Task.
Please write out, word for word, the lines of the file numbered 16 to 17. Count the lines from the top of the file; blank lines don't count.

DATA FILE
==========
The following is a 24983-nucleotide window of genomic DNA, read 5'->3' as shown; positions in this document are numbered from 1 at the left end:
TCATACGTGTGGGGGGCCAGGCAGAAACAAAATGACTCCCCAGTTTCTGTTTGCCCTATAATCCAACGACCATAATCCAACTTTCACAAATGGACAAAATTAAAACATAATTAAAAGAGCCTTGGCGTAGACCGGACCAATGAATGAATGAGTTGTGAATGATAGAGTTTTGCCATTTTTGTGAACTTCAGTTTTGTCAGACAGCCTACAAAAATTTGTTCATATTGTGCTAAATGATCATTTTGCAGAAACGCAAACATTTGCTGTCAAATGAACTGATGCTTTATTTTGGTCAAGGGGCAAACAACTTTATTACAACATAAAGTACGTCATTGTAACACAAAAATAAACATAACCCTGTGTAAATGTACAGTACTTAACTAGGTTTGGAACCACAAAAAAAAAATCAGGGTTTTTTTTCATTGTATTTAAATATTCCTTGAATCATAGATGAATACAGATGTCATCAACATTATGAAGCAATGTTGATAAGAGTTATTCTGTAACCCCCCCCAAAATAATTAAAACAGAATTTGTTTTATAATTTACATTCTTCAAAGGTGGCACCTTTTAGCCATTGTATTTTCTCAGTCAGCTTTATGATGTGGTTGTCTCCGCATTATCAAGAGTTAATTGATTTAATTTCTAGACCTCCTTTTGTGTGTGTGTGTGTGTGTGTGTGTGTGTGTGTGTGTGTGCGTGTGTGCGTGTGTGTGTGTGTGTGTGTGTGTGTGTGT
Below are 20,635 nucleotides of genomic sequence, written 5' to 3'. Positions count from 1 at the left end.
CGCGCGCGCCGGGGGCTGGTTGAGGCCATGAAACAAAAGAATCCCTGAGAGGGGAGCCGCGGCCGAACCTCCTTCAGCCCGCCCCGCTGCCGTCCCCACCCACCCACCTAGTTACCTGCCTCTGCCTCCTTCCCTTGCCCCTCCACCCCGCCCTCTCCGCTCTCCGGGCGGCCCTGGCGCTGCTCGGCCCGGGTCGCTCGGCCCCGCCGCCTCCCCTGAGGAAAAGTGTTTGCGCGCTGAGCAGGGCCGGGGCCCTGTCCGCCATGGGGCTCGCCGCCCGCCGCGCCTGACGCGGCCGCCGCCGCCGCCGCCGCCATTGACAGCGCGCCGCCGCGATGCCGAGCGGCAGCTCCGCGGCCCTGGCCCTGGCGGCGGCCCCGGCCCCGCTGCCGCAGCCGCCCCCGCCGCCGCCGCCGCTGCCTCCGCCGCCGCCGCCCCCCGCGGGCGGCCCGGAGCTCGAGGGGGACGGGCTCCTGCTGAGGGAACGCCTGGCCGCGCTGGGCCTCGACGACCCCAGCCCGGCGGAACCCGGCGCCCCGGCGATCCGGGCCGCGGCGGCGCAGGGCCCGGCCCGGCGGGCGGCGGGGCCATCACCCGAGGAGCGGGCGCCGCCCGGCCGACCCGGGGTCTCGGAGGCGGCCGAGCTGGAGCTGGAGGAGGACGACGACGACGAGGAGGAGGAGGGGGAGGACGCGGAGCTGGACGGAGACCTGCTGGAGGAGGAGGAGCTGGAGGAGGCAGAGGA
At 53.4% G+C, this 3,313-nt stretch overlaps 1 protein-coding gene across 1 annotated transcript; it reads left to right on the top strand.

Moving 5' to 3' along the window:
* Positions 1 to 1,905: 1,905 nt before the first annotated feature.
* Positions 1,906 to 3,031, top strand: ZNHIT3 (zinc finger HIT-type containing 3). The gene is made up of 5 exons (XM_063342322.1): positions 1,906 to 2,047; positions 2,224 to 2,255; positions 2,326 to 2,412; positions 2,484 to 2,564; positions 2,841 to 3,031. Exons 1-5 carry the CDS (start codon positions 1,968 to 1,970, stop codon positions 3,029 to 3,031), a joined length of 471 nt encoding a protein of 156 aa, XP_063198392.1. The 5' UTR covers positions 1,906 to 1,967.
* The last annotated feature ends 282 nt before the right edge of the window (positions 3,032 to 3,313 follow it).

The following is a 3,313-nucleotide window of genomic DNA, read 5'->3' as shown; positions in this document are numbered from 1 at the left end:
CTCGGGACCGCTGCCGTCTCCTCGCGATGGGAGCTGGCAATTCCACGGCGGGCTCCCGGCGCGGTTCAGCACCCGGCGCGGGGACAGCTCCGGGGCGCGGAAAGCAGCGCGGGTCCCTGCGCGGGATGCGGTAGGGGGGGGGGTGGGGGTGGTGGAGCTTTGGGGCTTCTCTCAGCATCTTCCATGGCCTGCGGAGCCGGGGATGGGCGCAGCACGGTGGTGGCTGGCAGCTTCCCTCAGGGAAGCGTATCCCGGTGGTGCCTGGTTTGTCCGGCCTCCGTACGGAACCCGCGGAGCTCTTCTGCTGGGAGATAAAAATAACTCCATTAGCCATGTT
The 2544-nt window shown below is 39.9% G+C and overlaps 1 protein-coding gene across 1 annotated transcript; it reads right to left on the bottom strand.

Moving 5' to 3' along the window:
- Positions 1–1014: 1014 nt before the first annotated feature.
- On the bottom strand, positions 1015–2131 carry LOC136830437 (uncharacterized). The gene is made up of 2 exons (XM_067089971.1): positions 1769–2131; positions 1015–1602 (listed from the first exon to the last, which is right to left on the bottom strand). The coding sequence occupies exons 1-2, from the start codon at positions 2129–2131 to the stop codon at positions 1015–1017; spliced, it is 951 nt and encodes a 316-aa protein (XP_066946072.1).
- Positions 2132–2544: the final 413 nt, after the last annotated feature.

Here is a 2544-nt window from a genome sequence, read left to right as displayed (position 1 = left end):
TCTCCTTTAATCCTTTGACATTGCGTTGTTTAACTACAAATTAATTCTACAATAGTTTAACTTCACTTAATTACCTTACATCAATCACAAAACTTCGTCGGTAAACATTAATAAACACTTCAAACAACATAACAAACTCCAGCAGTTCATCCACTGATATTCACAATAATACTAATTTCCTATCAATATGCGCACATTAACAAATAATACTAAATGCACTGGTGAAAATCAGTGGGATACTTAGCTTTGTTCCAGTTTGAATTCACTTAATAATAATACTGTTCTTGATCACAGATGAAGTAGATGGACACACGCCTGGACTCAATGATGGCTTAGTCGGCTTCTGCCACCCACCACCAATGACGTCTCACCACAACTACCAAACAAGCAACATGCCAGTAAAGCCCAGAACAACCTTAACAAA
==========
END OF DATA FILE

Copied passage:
- Positions 2132–2544: the final 413 nt, after the last annotated feature.

Here is a 2544-nt window from a genome sequence, read left to right as displayed (position 1 = left end):